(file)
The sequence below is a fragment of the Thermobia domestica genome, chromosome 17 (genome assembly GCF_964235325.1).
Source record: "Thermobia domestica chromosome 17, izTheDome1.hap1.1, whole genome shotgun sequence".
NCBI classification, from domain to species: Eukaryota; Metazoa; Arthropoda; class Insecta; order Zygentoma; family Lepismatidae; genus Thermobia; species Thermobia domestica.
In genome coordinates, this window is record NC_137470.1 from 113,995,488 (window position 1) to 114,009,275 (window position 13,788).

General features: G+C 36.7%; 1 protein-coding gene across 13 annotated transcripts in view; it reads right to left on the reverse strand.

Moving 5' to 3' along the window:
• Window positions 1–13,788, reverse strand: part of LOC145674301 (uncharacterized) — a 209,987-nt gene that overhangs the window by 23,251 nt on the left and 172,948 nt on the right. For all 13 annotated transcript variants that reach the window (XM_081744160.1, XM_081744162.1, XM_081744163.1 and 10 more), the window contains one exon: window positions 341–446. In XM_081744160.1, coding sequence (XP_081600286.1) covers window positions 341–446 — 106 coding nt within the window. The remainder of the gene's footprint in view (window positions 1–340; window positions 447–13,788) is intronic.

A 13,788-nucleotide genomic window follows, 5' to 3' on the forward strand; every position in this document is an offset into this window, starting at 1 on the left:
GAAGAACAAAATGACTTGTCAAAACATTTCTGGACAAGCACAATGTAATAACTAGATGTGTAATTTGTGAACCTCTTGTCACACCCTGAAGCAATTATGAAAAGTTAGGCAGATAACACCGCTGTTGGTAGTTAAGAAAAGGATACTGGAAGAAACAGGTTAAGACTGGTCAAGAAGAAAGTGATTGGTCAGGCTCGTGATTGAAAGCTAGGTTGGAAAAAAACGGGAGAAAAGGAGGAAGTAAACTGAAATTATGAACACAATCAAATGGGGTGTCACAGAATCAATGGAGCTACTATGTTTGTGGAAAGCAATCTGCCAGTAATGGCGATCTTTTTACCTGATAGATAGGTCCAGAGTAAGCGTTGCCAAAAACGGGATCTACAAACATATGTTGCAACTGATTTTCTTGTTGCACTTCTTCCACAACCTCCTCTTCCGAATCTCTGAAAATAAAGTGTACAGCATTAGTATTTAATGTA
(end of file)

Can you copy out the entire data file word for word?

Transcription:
The sequence below is a fragment of the Thermobia domestica genome, chromosome 17 (genome assembly GCF_964235325.1).
Source record: "Thermobia domestica chromosome 17, izTheDome1.hap1.1, whole genome shotgun sequence".
NCBI classification, from domain to species: Eukaryota; Metazoa; Arthropoda; class Insecta; order Zygentoma; family Lepismatidae; genus Thermobia; species Thermobia domestica.
In genome coordinates, this window is record NC_137470.1 from 113,995,488 (window position 1) to 114,009,275 (window position 13,788).

General features: G+C 36.7%; 1 protein-coding gene across 13 annotated transcripts in view; it reads right to left on the reverse strand.

Moving 5' to 3' along the window:
• Window positions 1–13,788, reverse strand: part of LOC145674301 (uncharacterized) — a 209,987-nt gene that overhangs the window by 23,251 nt on the left and 172,948 nt on the right. For all 13 annotated transcript variants that reach the window (XM_081744160.1, XM_081744162.1, XM_081744163.1 and 10 more), the window contains one exon: window positions 341–446. In XM_081744160.1, coding sequence (XP_081600286.1) covers window positions 341–446 — 106 coding nt within the window. The remainder of the gene's footprint in view (window positions 1–340; window positions 447–13,788) is intronic.

A 13,788-nucleotide genomic window follows, 5' to 3' on the forward strand; every position in this document is an offset into this window, starting at 1 on the left:
GAAGAACAAAATGACTTGTCAAAACATTTCTGGACAAGCACAATGTAATAACTAGATGTGTAATTTGTGAACCTCTTGTCACACCCTGAAGCAATTATGAAAAGTTAGGCAGATAACACCGCTGTTGGTAGTTAAGAAAAGGATACTGGAAGAAACAGGTTAAGACTGGTCAAGAAGAAAGTGATTGGTCAGGCTCGTGATTGAAAGCTAGGTTGGAAAAAAACGGGAGAAAAGGAGGAAGTAAACTGAAATTATGAACACAATCAAATGGGGTGTCACAGAATCAATGGAGCTACTATGTTTGTGGAAAGCAATCTGCCAGTAATGGCGATCTTTTTACCTGATAGATAGGTCCAGAGTAAGCGTTGCCAAAAACGGGATCTACAAACATATGTTGCAACTGATTTTCTTGTTGCACTTCTTCCACAACCTCCTCTTCCGAATCTCTGAAAATAAAGTGTACAGCATTAGTATTTAATGTA